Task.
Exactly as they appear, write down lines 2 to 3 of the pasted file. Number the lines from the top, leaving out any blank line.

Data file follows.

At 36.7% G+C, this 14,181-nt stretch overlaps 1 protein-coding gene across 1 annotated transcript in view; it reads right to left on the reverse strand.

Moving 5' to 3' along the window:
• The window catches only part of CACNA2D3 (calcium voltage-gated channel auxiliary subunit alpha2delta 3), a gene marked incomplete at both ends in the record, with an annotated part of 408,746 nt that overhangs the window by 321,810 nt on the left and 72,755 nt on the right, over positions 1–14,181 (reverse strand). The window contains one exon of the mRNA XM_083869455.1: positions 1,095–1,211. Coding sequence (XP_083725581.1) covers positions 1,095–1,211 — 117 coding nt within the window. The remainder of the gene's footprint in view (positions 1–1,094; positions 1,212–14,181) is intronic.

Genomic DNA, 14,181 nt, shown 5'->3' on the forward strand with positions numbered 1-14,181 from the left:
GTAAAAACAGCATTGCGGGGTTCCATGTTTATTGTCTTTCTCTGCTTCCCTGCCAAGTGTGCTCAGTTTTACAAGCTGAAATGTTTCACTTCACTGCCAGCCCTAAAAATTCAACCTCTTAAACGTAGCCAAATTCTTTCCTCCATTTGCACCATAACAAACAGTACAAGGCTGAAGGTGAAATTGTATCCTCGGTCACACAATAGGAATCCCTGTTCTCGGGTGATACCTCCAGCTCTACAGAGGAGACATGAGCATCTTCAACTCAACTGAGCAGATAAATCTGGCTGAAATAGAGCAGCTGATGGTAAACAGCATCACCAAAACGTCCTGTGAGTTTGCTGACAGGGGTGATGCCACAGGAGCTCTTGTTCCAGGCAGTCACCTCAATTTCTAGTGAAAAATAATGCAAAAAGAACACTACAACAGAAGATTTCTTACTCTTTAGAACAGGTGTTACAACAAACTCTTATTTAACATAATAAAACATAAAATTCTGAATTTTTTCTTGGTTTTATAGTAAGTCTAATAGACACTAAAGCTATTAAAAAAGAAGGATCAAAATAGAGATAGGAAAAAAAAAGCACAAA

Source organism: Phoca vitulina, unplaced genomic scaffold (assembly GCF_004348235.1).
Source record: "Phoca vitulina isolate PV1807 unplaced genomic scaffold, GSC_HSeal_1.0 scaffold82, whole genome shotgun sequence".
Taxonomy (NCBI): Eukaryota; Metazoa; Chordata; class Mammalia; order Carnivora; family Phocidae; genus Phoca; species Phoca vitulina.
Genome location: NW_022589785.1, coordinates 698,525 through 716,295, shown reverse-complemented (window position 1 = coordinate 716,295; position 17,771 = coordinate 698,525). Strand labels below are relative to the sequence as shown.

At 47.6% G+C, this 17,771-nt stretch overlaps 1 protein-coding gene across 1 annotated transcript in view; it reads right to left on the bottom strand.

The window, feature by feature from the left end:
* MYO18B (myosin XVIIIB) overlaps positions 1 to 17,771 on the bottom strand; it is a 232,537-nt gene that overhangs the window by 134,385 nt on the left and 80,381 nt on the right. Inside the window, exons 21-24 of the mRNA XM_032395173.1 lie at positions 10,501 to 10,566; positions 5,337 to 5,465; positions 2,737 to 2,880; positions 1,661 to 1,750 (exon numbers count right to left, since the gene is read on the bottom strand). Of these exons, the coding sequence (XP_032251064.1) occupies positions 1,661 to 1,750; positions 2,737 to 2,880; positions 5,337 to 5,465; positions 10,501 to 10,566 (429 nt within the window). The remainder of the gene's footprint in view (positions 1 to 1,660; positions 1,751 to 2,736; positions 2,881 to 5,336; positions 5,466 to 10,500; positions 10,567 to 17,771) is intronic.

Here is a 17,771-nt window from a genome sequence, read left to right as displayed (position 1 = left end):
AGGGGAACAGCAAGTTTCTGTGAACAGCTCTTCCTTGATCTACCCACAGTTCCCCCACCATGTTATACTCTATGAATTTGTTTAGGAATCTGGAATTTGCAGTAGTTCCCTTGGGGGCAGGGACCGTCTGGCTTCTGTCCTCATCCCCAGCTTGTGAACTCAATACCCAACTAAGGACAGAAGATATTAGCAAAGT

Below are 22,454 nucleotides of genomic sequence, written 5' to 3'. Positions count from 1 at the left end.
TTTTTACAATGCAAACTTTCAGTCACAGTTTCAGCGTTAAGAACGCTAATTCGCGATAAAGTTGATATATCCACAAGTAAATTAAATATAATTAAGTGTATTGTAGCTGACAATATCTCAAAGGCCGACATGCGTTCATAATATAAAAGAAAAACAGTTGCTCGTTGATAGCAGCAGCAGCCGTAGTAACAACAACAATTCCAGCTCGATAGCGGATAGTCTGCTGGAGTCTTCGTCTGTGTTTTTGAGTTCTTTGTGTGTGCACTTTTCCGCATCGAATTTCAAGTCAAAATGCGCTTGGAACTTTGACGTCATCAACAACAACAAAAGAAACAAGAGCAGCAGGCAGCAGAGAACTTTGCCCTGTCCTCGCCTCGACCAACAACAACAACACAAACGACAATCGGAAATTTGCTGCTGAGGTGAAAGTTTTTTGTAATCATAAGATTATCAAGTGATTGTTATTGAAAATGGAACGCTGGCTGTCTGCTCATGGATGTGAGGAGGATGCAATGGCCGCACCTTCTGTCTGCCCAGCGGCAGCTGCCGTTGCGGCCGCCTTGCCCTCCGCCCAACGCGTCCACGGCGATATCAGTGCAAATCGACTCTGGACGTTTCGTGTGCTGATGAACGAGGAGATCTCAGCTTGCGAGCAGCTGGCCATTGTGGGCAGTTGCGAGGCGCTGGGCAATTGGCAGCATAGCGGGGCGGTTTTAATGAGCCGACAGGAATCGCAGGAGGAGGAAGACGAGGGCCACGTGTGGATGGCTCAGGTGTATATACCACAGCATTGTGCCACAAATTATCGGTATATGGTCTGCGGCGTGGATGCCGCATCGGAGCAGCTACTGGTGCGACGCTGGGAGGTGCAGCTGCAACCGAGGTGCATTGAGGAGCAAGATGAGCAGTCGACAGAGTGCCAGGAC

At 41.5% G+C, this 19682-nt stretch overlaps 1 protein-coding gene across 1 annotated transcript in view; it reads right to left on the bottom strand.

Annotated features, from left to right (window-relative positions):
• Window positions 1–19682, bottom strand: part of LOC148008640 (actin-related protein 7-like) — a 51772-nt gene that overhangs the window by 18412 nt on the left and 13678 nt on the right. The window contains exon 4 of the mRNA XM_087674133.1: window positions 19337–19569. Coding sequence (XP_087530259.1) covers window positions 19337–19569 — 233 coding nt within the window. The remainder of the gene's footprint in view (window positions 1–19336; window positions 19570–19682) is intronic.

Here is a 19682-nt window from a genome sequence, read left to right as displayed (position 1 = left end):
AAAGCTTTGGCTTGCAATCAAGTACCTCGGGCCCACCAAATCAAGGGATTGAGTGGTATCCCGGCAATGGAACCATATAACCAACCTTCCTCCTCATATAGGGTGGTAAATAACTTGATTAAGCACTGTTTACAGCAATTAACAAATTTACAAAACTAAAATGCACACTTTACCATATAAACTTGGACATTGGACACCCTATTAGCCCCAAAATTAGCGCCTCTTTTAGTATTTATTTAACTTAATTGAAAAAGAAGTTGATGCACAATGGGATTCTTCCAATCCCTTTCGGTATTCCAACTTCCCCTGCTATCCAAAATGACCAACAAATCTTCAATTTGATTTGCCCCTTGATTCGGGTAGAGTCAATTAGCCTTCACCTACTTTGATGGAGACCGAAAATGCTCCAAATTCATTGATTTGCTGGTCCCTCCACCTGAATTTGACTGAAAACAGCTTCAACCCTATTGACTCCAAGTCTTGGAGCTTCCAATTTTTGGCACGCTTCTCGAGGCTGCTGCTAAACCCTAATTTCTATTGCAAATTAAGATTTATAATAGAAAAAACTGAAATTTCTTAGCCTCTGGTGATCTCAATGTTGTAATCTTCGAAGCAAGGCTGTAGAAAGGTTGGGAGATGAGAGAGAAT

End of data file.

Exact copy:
Moving 5' to 3' along the window:
• The window catches only part of CACNA2D3 (calcium voltage-gated channel auxiliary subunit alpha2delta 3), a gene marked incomplete at both ends in the record, with an annotated part of 408,746 nt that overhangs the window by 321,810 nt on the left and 72,755 nt on the right, over positions 1–14,181 (reverse strand). The window contains one exon of the mRNA XM_083869455.1: positions 1,095–1,211. Coding sequence (XP_083725581.1) covers positions 1,095–1,211 — 117 coding nt within the window. The remainder of the gene's footprint in view (positions 1–1,094; positions 1,212–14,181) is intronic.